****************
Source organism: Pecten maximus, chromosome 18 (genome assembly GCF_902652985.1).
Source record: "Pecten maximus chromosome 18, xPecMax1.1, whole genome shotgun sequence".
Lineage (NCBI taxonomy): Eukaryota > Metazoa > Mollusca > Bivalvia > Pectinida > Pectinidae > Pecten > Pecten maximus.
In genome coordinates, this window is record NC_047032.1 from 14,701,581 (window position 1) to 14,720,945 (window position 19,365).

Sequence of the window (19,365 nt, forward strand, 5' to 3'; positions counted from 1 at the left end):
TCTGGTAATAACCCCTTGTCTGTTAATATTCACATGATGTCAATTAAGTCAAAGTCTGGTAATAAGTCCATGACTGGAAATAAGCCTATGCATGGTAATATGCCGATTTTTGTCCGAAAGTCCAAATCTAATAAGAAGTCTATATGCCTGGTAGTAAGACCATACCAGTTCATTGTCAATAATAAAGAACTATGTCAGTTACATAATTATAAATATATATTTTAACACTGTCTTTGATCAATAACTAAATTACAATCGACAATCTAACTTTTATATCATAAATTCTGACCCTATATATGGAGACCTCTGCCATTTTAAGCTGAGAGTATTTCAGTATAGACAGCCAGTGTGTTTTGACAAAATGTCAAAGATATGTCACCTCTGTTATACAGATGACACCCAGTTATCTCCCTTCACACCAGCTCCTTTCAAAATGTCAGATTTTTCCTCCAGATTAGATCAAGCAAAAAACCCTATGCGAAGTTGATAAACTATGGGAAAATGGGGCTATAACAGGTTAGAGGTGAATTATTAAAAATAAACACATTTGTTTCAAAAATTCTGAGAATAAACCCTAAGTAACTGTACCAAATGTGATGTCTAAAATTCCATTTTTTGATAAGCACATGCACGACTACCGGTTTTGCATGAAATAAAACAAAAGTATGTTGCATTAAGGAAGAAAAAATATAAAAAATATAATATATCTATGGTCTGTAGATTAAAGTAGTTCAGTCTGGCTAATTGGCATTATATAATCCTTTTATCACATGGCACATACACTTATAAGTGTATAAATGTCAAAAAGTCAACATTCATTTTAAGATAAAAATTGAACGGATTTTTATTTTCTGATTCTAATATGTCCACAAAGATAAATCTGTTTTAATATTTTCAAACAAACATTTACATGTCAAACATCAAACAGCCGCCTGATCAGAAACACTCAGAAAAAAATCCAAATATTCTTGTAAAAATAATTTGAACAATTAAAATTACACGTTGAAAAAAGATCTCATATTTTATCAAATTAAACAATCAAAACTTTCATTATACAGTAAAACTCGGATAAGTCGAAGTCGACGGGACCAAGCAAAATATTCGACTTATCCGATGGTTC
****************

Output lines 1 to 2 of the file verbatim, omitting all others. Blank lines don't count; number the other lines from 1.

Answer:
Source organism: Pecten maximus, chromosome 18 (genome assembly GCF_902652985.1).
Source record: "Pecten maximus chromosome 18, xPecMax1.1, whole genome shotgun sequence".